Editorial: Listening to Our Users
What are your users telling you about your library? You are getting feedback from them, aren't you? If you are not, you should be. One of the traps we can fall into is thinking we are doing a good job of designing user interfaces when in fact we are not. One way to avoid that trap is to ask users to tell us how we are doing. There are several tools that can assist you in doing this, one of which is focus groups.
You can learn a lot by doing a series of focus group interviews. Get eight to ten library users together in a room for about an hour and a half, feed them or offer some other incentive, and ask five or six questions designed to get them talking about the issues of interest to you. Repeat several times. If you can invest a little money in a professional facilitator to moderate the sessions, plus record the discussions and have the tapes transcribed, you will increase the usefulness of the interviews. Keep in mind that the participants are not likely to be a statistically valid sample of your entire user population, so it's probably a good idea to employ other tools as well to gather input.
We recently did several focus group interviews in our library. We wanted to find out what problems our users encountered in accessing digital information, and we did indeed learn a lot. It turns out that we are not doing as good a job as we had hoped. A common theme among the focus group participants was that they often find it very difficult to find the information they need. Here are some of their comments:
It might be lots of good stuff out there, but because it's so hard to find, you never bother to look for it.
There's just so much there. I think every time you click on something, you're given twenty more choices and I don't feel like I know where to go.
You've got to know how to do it in this library and you get the help page and you go through it and I'm not stupid, you know . . . but, I just can't figure it out.
The interface isn't what they would like it to be either:
I want a single search to look at all the information as opposed to having to know that I need to go to a certain index and search for this type of information. I don't have to know whether it's in biological abstracts or whether it's an online journal that we hold, it would just go find it for me in whatever place it happened to be.
It would be nice to be able to . . . have an interface that didn't require training and that was intuitive.
Over and over again, people kept asking for a simpler, less complex interface.
My wish would be that the interface of the library's resources would look like Google, and it would operate that simply.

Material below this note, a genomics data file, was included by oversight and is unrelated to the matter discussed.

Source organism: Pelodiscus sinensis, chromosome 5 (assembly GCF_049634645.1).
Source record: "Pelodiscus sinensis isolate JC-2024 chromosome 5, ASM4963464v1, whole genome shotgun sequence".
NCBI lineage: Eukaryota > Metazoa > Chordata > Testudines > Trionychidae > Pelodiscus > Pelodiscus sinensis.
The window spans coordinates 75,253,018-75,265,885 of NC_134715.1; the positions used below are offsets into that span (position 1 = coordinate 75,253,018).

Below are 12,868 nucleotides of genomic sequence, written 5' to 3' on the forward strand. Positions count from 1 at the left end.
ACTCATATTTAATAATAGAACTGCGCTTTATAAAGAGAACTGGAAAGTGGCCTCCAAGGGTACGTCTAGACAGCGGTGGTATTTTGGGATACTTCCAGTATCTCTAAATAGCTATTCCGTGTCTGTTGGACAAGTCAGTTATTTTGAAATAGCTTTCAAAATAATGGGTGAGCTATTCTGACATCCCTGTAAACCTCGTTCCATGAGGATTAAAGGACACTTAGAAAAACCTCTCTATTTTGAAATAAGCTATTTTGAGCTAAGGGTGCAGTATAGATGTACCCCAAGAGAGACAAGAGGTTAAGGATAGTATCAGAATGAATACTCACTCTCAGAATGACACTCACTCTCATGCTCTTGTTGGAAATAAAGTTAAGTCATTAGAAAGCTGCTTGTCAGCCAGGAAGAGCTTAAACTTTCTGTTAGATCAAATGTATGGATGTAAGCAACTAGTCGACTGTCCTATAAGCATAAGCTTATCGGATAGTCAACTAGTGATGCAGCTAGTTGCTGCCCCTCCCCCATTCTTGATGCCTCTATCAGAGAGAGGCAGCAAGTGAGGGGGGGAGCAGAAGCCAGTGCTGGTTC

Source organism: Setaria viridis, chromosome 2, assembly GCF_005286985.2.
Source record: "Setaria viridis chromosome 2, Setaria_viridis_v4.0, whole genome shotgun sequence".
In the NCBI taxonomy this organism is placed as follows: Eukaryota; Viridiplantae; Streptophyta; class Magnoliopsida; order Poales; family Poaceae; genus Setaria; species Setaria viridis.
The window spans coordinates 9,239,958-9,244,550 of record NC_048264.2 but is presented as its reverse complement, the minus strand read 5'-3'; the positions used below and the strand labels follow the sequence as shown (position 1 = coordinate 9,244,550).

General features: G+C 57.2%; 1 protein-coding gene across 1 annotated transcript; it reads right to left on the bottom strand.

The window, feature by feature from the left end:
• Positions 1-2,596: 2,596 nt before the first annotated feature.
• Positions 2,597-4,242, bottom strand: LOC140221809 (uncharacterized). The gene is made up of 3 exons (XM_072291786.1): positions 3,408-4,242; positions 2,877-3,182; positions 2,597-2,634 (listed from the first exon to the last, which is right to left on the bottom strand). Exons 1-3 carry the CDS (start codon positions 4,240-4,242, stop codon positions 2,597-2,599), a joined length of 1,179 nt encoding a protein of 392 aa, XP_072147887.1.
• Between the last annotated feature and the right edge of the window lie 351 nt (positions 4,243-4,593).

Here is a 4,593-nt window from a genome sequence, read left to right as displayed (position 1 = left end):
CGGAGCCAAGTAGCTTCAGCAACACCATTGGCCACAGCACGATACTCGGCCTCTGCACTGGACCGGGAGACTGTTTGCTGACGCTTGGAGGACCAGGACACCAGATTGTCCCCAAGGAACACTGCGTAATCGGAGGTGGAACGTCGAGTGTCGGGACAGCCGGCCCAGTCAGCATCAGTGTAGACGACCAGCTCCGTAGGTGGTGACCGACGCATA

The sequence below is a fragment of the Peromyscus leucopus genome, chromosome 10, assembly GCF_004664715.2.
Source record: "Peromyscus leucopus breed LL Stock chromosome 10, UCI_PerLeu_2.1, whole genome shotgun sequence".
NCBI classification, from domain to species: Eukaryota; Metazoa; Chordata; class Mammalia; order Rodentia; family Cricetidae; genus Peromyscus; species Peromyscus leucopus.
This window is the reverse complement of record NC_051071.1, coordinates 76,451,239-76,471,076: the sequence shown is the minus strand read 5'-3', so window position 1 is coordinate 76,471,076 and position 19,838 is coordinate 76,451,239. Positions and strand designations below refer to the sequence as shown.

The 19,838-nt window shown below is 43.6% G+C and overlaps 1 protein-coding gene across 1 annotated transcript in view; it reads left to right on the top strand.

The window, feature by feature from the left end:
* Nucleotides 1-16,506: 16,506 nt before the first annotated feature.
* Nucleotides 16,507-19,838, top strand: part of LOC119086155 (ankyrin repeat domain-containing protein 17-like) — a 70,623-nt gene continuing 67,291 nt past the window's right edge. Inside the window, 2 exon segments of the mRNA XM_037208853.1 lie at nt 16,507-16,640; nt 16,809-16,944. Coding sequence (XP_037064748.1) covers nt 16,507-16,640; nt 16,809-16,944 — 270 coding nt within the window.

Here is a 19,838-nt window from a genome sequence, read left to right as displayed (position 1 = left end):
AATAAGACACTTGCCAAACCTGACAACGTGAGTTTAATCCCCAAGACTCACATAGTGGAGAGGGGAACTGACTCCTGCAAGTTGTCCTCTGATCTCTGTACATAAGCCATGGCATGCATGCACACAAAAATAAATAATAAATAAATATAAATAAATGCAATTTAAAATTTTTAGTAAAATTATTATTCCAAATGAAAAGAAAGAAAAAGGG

It loads easily-you don't have to think-I can usually find what I need on the first page.
Yes, the G word surfaced many times-121 times, in fact, in fourteen hours of taped discussion. Our users want an interface that is as easy to use as Google. That's very clear. Faculty and graduate students mentioned Google most often as the first source of reference they consult. I think it is time that librarians face up to the fact that Internet search engines are having a profound effect upon those whom we regard as our primary clientele. They don't just wish that we made our systems as easy to use as Google. They are voting with their virtual feet and going to Google rather than to the library. We need to understand why and react accordingly.
Another thing to emerge from the interviews was that once they have managed to identify something, they would like it to be easier to obtain:
It really frustrates me a lot if I go to search for an article and it's only an abstract and I have to go find the actual articles.
I'm always crunched for time, as everybody is, and I'm designing my class and using the Web extensively to figure out what papers to put in the reading packet for these graduate students and if I had trouble finding it in the library and if I couldn't go get it immediately, it didn't end up on the reading list.
This puts me in mind of something that a colleague once pointed out to me. Savvy Internet users are accustomed to ending their transactions with having accomplished a goal. They go to an online merchant and place an order that results in what they purchased arriving on their doorstep. They can go to the Internet Movie Database and learn that Hugh Sothern played Andrew Jackson in the original 1938 version of The Buccaneer and again in 1939's Old Hickory. So many Internet-based transactions culminate with the user having possession of that which was sought. Not so in the library online catalog. Most OPAC-based transactions culminate with the user then having to go to the library and find that which was sought. We are seeing evidence that this is something users will actively avoid.
I've shared with you just a few of the comments captured in our focus group sessions, and I should hasten to add that there were many positive statements to go with the negative ones. Clearly, however, we have some work to do to make life easier for our users. We are still in the process of analyzing the data that we collected, but as you can see from the preceding, some trends have emerged. What we have learned so far adds emphasis to something that we already knew, which is that it is essential to do usability testing. That's where we are headed next.